By Julie-Ann Sherlock
Many of us have experienced a moment in our life where we have felt a rush of fear or panic. Whether it was for a split second when you couldn’t find your phone or when something awful happened in your life, you may have felt like your world would end.
Generally, thankfully, this passes; we calm down and get on with our lives. But sometimes, these moments can be more than just fleeting and turn into a panic attack.
Approximately 13% of people experience a panic attack during their lives. I am one of those unlucky 13. I have had a few, and they are horrendous.
What Is A Panic Attack?
I get heart palpations, dry mouth, and struggle to breathe. Some people sweat or get chills, a tingling sensation and cramps in their stomach. In extreme cases, some experience chest pain, similar to a heart attack. Scary stuff!
And that is only the physical side.
Emotionally, it feels like the world is ending, and you have absolutely no control over anything. There is a real feeling of fear that everything is falling apart, including you.
Thankfully, they are rare for most people and only happen during intense stress or are triggered by a traumatic event. Unfortunately, they sometimes come out of nowhere for no apparent reason.
Many people experience them as a once-off or only a few times in their lives, but some people develop a condition known as panic disorder and have attacks more frequently.
How Do You Deal With One?
If you or someone else are having a panic attack, here are some ways to deal with them in the short term. But in the long term, it is essential to speak to a doctor and get some therapy or maybe medication to prevent or reduce the severity of future attacks.
The method I use, and have used to help others, is to remind myself or them that it is a panic attack and that it will pass. I do some deep breathing and focus on something unrelated to how I am feeling.
For example, if I was walking in a park, I would touch a tree. I would bring my mind to the tree, telling myself that it was the only thing that was real right now. It was the only thing I needed to concentrate on. The feeling of the bark under my fingers, the colour of the leaves, and its height and strength. I would zone in on the tree, pushing all other thoughts out of my mind while inhaling deeply.
You can use anything nearby: the chair you are sitting on, the wall you are leaning against, your car keys. Some people even carry an object for this purpose, so when they feel a panic attack coming on, they take out the special stone or coin or whatever and focus on it.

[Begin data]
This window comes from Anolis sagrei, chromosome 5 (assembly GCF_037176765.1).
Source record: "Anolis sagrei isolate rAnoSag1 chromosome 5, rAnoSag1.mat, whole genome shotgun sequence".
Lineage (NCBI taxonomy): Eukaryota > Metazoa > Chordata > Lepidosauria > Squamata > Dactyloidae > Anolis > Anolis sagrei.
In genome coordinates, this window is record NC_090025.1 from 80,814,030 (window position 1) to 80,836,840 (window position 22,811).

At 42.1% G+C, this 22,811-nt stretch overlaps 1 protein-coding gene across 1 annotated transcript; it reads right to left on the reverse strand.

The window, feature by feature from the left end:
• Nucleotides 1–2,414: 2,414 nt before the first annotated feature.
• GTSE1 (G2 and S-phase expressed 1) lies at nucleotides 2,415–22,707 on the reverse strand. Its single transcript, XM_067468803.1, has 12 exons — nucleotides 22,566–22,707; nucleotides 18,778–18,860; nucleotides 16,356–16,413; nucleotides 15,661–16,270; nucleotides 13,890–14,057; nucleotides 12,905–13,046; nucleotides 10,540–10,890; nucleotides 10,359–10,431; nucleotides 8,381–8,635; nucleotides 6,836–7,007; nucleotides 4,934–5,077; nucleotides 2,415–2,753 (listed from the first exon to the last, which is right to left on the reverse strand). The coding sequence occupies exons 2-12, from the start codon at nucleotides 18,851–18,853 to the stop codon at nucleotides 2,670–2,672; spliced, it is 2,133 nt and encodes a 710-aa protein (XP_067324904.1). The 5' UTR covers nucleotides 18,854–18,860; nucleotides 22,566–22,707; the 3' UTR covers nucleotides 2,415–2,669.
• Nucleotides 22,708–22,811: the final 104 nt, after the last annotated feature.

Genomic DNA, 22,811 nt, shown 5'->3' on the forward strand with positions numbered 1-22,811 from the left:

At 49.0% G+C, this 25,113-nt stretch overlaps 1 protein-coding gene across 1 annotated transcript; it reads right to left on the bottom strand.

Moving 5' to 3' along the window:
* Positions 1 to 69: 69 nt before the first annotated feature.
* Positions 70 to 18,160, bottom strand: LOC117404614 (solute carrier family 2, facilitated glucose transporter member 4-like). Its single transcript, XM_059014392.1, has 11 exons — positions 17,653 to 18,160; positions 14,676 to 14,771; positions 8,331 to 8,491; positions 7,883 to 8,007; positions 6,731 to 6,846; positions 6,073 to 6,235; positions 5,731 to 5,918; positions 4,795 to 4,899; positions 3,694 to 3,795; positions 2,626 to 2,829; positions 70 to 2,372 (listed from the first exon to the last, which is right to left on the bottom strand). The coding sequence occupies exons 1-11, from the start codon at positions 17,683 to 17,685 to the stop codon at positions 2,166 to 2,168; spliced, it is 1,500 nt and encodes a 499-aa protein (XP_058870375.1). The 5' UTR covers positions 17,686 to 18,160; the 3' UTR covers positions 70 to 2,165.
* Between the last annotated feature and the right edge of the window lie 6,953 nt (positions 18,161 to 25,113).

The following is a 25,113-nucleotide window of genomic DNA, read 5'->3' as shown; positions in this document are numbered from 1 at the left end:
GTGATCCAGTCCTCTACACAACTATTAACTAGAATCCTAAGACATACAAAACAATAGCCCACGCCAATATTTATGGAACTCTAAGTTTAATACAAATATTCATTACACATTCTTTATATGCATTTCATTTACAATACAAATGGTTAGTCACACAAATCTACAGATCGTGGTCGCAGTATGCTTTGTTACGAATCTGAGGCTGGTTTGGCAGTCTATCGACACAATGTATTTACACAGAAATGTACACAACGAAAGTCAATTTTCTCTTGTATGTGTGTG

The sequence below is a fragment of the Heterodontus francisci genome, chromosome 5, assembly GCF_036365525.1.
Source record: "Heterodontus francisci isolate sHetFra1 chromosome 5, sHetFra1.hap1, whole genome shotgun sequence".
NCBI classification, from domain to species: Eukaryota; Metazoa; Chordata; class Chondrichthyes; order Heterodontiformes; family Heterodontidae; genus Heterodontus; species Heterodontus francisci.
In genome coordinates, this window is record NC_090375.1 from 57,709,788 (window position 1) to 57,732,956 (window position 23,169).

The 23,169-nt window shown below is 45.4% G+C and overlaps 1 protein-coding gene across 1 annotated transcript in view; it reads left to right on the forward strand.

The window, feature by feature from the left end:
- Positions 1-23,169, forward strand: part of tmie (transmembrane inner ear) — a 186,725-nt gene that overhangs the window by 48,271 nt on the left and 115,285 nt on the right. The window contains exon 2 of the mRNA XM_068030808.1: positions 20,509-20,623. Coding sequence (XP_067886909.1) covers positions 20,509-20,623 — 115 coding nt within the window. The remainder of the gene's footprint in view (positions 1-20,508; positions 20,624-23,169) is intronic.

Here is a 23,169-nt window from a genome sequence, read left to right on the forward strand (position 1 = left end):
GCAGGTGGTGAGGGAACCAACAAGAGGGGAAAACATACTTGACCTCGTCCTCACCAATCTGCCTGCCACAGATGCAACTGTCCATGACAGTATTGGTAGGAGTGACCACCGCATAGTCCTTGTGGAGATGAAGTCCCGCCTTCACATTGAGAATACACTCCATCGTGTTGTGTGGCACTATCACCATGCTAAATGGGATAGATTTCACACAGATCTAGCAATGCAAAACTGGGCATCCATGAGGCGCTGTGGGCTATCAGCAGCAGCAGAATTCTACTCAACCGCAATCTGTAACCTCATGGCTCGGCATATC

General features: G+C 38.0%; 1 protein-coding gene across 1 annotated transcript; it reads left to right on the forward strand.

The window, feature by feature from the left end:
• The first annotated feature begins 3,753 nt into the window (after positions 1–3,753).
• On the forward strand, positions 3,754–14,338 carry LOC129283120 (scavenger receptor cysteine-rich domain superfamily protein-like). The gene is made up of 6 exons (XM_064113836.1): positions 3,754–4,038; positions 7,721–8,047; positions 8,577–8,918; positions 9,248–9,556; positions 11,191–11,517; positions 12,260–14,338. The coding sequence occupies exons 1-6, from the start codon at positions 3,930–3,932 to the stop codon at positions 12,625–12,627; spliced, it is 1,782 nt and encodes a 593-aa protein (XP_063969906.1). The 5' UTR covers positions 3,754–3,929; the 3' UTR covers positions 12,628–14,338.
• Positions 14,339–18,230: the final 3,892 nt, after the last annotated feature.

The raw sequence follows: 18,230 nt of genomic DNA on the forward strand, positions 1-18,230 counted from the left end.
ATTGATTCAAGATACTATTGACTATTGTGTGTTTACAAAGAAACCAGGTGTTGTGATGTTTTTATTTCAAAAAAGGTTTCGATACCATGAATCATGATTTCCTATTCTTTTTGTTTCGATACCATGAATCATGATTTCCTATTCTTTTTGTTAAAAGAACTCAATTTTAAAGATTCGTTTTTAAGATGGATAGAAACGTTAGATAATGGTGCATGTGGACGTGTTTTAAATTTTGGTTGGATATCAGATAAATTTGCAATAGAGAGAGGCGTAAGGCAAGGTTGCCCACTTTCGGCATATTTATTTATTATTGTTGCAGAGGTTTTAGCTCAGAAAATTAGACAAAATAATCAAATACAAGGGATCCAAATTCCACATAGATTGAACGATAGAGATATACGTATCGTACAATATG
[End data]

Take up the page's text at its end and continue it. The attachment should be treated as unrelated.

This type of mindfulness approach really helps me and others to just quieten the inner turmoil. Then as you get your breath more regulated and your heartbeat returns to normal, it becomes easier to think rationally and ground yourself in reality instead of in your head.
Taking the focus away from whatever triggered the panic allows your body to unwind from the physical aspects, relax your muscles, and find it easier to breathe again. This will make you feel better almost straight away. The adrenaline rush that coursed through your body, scrambling your thoughts and sending them off on wild adventures, was feeding into the panic.
What Can I Do Next?
When your breathing is under control, and you can feel the waves of panic subsiding, go for a short walk, jog or do some yoga—whatever kind of gentle exercise you enjoy. Exercise releases endorphins to help relax you, rebalance the chemicals firing around your brain, and make you feel happier.
Try to imagine yourself in your happy place to stop your mind from wandering back to the trigger of your attack. I transport my mind to a sunny beach sunlounger and imagine the waves lapping on the shore. I use this technique to calm myself at the dentist too.
Some people find smelling some lavender helps to calm their mind; others find it helpful to repeat a mantra or use the 5-4-3-2-1 method. This is where you think about five things you can see, listen for 4 different sounds, touch 3 separate objects, try to identify 2 different smells and think about the taste in your mouth. This brings you back to a more centred, calmer place.
Having a panic attack is terrifying. But you don’t need to let them ruin or rule your life. Talk to your doctor, take any medication they prescribe and work with a therapist to figure out your triggers and on ways to manage them when they happen. This way, you can regain control and feel calmer in almost any situation.